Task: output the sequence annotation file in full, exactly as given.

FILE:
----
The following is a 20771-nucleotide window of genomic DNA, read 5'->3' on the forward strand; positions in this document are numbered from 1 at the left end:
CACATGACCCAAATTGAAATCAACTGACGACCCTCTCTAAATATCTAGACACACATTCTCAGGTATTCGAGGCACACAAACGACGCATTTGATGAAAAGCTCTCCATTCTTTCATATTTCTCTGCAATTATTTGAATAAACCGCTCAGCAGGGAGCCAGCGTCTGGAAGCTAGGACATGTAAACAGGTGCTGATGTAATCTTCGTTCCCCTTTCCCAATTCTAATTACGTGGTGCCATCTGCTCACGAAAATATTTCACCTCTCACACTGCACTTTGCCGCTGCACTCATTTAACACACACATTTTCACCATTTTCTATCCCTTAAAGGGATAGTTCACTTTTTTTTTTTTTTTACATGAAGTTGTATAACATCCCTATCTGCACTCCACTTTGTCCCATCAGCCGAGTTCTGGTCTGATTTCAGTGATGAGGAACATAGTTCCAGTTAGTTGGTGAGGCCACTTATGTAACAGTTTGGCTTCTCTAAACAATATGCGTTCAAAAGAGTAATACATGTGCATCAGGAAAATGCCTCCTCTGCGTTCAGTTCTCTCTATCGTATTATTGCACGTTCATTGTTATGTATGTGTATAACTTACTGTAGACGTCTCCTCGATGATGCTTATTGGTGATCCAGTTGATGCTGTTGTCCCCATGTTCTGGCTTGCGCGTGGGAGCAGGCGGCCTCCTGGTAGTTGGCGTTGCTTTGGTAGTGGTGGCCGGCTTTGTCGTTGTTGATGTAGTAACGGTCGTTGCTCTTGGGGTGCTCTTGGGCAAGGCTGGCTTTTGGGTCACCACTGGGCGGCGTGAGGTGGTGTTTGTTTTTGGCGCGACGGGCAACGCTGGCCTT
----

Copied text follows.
The following is a 20771-nucleotide window of genomic DNA, read 5'->3' on the forward strand; positions in this document are numbered from 1 at the left end:
CACATGACCCAAATTGAAATCAACTGACGACCCTCTCTAAATATCTAGACACACATTCTCAGGTATTCGAGGCACACAAACGACGCATTTGATGAAAAGCTCTCCATTCTTTCATATTTCTCTGCAATTATTTGAATAAACCGCTCAGCAGGGAGCCAGCGTCTGGAAGCTAGGACATGTAAACAGGTGCTGATGTAATCTTCGTTCCCCTTTCCCAATTCTAATTACGTGGTGCCATCTGCTCACGAAAATATTTCACCTCTCACACTGCACTTTGCCGCTGCACTCATTTAACACACACATTTTCACCATTTTCTATCCCTTAAAGGGATAGTTCACTTTTTTTTTTTTTTTACATGAAGTTGTATAACATCCCTATCTGCACTCCACTTTGTCCCATCAGCCGAGTTCTGGTCTGATTTCAGTGATGAGGAACATAGTTCCAGTTAGTTGGTGAGGCCACTTATGTAACAGTTTGGCTTCTCTAAACAATATGCGTTCAAAAGAGTAATACATGTGCATCAGGAAAATGCCTCCTCTGCGTTCAGTTCTCTCTATCGTATTATTGCACGTTCATTGTTATGTATGTGTATAACTTACTGTAGACGTCTCCTCGATGATGCTTATTGGTGATCCAGTTGATGCTGTTGTCCCCATGTTCTGGCTTGCGCGTGGGAGCAGGCGGCCTCCTGGTAGTTGGCGTTGCTTTGGTAGTGGTGGCCGGCTTTGTCGTTGTTGATGTAGTAACGGTCGTTGCTCTTGGGGTGCTCTTGGGCAAGGCTGGCTTTTGGGTCACCACTGGGCGGCGTGAGGTGGTGTTTGTTTTTGGCGCGACGGGCAACGCTGGCCTT